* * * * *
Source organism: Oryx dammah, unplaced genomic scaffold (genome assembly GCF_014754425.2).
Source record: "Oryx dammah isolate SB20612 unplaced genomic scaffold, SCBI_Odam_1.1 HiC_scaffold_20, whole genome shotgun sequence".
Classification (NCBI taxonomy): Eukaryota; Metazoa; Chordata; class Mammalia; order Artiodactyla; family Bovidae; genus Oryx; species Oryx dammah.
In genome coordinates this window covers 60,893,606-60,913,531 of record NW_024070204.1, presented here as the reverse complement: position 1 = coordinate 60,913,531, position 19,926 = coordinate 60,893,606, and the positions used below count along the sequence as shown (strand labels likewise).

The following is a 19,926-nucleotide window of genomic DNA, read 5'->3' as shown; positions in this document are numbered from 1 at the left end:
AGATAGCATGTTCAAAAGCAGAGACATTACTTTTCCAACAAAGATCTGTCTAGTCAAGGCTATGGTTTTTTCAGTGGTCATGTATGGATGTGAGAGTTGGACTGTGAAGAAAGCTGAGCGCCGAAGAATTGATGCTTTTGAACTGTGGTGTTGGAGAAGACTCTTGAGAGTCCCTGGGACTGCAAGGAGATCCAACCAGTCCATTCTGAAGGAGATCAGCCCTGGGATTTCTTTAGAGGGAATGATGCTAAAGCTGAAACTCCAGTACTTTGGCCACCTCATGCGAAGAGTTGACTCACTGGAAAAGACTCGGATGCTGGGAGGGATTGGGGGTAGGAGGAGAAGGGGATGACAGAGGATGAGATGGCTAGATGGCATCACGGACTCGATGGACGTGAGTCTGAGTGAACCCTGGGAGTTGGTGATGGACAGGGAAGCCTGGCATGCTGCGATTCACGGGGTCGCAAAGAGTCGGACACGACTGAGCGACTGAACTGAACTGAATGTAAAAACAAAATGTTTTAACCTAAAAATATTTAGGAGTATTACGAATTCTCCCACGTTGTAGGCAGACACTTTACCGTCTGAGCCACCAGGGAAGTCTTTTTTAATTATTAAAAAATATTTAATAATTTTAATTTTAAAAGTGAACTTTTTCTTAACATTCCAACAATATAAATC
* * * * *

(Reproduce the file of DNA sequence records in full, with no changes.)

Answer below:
Source organism: Oryx dammah, unplaced genomic scaffold (genome assembly GCF_014754425.2).
Source record: "Oryx dammah isolate SB20612 unplaced genomic scaffold, SCBI_Odam_1.1 HiC_scaffold_20, whole genome shotgun sequence".
Classification (NCBI taxonomy): Eukaryota; Metazoa; Chordata; class Mammalia; order Artiodactyla; family Bovidae; genus Oryx; species Oryx dammah.
In genome coordinates this window covers 60,893,606-60,913,531 of record NW_024070204.1, presented here as the reverse complement: position 1 = coordinate 60,913,531, position 19,926 = coordinate 60,893,606, and the positions used below count along the sequence as shown (strand labels likewise).

The following is a 19,926-nucleotide window of genomic DNA, read 5'->3' as shown; positions in this document are numbered from 1 at the left end:
AGATAGCATGTTCAAAAGCAGAGACATTACTTTTCCAACAAAGATCTGTCTAGTCAAGGCTATGGTTTTTTCAGTGGTCATGTATGGATGTGAGAGTTGGACTGTGAAGAAAGCTGAGCGCCGAAGAATTGATGCTTTTGAACTGTGGTGTTGGAGAAGACTCTTGAGAGTCCCTGGGACTGCAAGGAGATCCAACCAGTCCATTCTGAAGGAGATCAGCCCTGGGATTTCTTTAGAGGGAATGATGCTAAAGCTGAAACTCCAGTACTTTGGCCACCTCATGCGAAGAGTTGACTCACTGGAAAAGACTCGGATGCTGGGAGGGATTGGGGGTAGGAGGAGAAGGGGATGACAGAGGATGAGATGGCTAGATGGCATCACGGACTCGATGGACGTGAGTCTGAGTGAACCCTGGGAGTTGGTGATGGACAGGGAAGCCTGGCATGCTGCGATTCACGGGGTCGCAAAGAGTCGGACACGACTGAGCGACTGAACTGAACTGAATGTAAAAACAAAATGTTTTAACCTAAAAATATTTAGGAGTATTACGAATTCTCCCACGTTGTAGGCAGACACTTTACCGTCTGAGCCACCAGGGAAGTCTTTTTTAATTATTAAAAAATATTTAATAATTTTAATTTTAAAAGTGAACTTTTTCTTAACATTCCAACAATATAAATC